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This documentary is about the Battle of Verdun fought from February to December of 1916. It was the longest battle of WWI. The German high command attacked Verdun in hopes that the French would drain their men and resources to recapture it. The film was created by National Education Television and was one of eight films about forces that have influenced the development of 20th Century western civilization (:58). The film opens with pedestrians looking down upon the memorial for an unknown soldier whom had fallen at the Battle of Verdun at the Arc du Triomphe (1:42). Statues of soldiers commemorating the battle are in an area called the ‘war belt’ consisting of the desolate villages left in the wake of the battle (2:29). Photographs of men in trenches during the battle follows (3:42). During this battle, 1,220,000 men perished (4:21). Chief of German General Staff Erich von Falkenhayn (6:08) came up with the plan to target strategic areas in France that would encourage the French to send all of their men to defend and would therefore ‘bleed France dry’ and never planned to actually capture Verdun (6:25). The Meuse river is seen which cuts through the area (6:42). Germans planned the attack for months, setting up 1,000 heavy guns in the woods outside of the city (7:10) as well as constructing 10 new rails lines. The French were ill-equipped with 34 battalions to the German 72 battalions (7:21). The attack began on February 12th, 1916 (7:35) though it snowed that night and continued to snow for a week which held the attack up (7:48). Once the snow cleared, the German’s continued attacking and photographs of explosions and long-range guns are seen (8:45). It would last for 10 months and in the process, nine villages were completely decimated (10:52). One of the towns, Fleury, was captured and recaptured 16 times until being completely ruined (10:59). Julian Fessler, Second Lieutenant of the 239th Infantry and his German cousin both fought in this battle and were both wounded (11:05); Julian having his leg shattered on June 23rd, 1916 in Fleury. Thirty years prior, the French had built what was known as the strongest fort in the world, Fort Douaumont (12:56) eight miles from Verdun. The German 24th Brandenburg regiment located the fort (13:25) and sent three of the men to capture it which they did within an hour (13:40). France was forced to turn their own guns against Douaumont recapturing it in October, eight months and 100,000 men later (14:47). On June 11th, 1916 the 3rd Company of the 137 Regimental Infantry were holding a line of trenches (15:23). After a night of continuous heat from German artillery, only two men survived and gun tips are seen on the parapet of the trench as most had been buried alive (15:46). The land around Verdun was ruined (16:48). Corporal Robert Dreyfus of the 16th Division of the 5th Infantry arrived with his battalion during the night (16:58). He was under constant enemy fire when he landed and to this day, he is still unsure where his battalion located (17:15). Cannoneer Berthold Becker of the 38th German Regiment (17:34) was wounded and captured by the French near Fort Vaux. After his capture, he returned to his home in Westphalia, Germany and has never left and refuses to visit Verdun (17:58). Dietrich Emmerich of the 24th Bradenburg (18:17) was one of the occupying troops that had spent eight months in Fort Duoaumont and he also refuses to visit Verdun (18:36). Private Breton of the 2nd Battalion of the 42nd Division, was born in Verdun, fought there and continued to live there afterwards (18:46). He carried the battalion flag into the battle (19:00). A montage of close up shots of French soldiers follows (20:18). Between the two countries, 420,000 dead were identified (23:59) and 800,000 were gassed, missing, or unidentified dead (24:05). Since the conclusion of the battle, an additional 150,000 unidentified corpses were drug up from the battle ground (24:11). Shells left over from the battle, which had not previously exploded, have killed and injured countless farmers and their family members (24:21). The last reported casualty was in the spring of 1964 (24:30). In the military cemetery of Verdun, 6 of the 7 unidentified soldiers are buried with the seventh resting under the Arc du Triomphe (26:10). The gates guarding the city of Verdun are shown (27:27) which the German’s blasted through in June of 1940 as the second world war began. The credit screen follows (28:21). It was produced by Lane Slate (29:08)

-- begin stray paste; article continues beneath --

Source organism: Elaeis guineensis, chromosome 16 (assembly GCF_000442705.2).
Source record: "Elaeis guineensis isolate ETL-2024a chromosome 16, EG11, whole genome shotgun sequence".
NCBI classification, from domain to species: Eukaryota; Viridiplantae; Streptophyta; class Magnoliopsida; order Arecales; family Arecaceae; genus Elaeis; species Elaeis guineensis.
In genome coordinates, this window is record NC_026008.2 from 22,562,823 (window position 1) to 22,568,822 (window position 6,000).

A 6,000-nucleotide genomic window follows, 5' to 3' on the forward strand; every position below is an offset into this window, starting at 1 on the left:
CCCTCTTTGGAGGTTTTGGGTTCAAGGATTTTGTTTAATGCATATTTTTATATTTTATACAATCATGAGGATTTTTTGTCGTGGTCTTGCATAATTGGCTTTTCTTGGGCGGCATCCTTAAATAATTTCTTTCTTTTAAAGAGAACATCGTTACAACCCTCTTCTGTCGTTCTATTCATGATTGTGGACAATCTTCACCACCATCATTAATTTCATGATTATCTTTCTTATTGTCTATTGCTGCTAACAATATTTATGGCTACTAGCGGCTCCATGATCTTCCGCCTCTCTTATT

This film is part of the Periscope Film LLC archive, one of the largest historic military, transportation, and aviation stock footage collections in the USA. Entirely film backed, this material is available for licensing in 24p HD and 2k. For more information visit

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